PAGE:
A team of four dozen advisers, working for months in virtual solitude, set out to identify regulatory and policy changes Obama could implement soon after his inauguration.
... Obama himself has signaled, for example, that he intends to reverse Bush's controversial limit on federal funding of embryonic stem cell research, a decision that scientists say has restrained research into some of the most promising avenues for defeating a wide array of diseases, such as Parkinson's.
Mon, 13 Oct 2008
A former member of one of the most prominent stem-cell research teams has been found guilty of falsifying data.
New Scientist explains why the group's work is important, looks at where the findings stand now, and asks: what are the implications for the rest of stem cell biology?
Why is this research team so well known? The team, led by Catherine Verfaillie of the University of Minnesota in Minneapolis, claimed to have isolated a rare type of cell from bone marrow that could develop into most, if not all, of the body's tissues. Previously, only embryonic stem cells (ESCs) had been shown to be this versatile.
Thu, 9 Oct 2008
Scientists have converted cells from human testes into stem cells that grew into muscle, nerve cells and other kinds of tissue, according to a study published Wednesday in the online edition of Nature.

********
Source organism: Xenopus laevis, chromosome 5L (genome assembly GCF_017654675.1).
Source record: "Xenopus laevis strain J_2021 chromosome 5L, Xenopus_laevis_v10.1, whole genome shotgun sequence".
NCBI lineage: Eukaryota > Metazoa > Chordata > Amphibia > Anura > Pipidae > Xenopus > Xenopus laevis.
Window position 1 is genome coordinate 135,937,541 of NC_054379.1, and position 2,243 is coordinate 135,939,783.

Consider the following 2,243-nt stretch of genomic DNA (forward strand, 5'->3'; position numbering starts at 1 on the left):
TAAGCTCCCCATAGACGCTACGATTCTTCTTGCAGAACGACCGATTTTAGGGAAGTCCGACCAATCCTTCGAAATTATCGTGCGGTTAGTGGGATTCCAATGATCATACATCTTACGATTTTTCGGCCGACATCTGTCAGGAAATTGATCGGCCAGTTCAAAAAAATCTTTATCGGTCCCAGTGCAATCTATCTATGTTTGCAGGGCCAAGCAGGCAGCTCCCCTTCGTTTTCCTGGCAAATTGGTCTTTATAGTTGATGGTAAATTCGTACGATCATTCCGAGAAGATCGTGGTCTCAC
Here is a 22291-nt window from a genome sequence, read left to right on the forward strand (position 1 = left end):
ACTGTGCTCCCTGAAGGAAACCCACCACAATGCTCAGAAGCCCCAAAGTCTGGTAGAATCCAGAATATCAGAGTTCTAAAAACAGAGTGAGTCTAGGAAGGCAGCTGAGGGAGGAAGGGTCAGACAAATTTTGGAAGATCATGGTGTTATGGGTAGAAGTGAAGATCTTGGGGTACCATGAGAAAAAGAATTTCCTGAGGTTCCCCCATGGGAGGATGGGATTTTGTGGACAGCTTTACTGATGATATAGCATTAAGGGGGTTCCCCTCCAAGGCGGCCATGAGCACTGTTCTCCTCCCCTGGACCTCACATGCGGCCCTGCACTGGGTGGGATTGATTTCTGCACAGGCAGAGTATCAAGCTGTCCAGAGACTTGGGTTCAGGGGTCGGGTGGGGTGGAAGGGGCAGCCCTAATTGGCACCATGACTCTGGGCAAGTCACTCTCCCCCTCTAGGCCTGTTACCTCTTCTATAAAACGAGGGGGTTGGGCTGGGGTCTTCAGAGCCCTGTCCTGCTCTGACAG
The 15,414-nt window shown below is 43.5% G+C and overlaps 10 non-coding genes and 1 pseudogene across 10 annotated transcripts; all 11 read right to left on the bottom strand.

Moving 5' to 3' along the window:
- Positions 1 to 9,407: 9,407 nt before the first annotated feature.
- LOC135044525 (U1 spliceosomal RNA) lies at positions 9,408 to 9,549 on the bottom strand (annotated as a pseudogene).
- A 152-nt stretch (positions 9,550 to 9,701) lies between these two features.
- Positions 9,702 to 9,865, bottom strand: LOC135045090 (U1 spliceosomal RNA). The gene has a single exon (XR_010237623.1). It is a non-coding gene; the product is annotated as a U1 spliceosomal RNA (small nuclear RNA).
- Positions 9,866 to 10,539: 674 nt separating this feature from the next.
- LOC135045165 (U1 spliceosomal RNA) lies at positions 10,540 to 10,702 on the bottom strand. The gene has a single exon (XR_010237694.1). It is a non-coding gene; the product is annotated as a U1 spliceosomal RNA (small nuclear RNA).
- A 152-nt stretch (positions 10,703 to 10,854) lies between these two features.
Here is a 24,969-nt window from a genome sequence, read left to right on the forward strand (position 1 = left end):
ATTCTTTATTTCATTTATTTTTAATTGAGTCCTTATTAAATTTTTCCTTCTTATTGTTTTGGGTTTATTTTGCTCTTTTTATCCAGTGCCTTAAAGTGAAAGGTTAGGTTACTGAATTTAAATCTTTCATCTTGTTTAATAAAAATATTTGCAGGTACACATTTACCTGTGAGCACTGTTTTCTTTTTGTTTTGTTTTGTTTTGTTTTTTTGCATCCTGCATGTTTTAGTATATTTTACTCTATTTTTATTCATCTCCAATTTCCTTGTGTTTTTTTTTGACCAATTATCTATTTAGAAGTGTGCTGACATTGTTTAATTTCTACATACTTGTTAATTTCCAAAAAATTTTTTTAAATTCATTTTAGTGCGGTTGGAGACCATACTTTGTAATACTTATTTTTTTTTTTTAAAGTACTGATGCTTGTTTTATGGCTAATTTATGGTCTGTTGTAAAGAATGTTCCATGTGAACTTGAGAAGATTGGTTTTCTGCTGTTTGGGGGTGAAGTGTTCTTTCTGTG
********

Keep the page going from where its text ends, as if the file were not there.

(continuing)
The stem cells offer another potential alternative to embryonic stem cells for researchers who aim to treat diseases such as diabetes and Parkinson's by replacing damaged or malfunctioning cells with custom-grown replacements.
Scientists have also derived flexible adult stem cells from skin, amniotic fluid and menstrual blood. The new cells were created from sperm-making cells obtained from testicular biopsies of 22 men. They are theoretically superior to traditional embryonic stem cells because they can be obtained directly from male patients and used to grow replacement tissue that their bodies won't reject, Sabine Conrad of the University of Tuebingen in Germany and her colleagues wrote.
Thu, 9 Oct 2008
The University of Minnesota has concluded that falsified data were used in a 2001 article published by one of its researchers on adult stem cells. The school is asking that the article be retracted.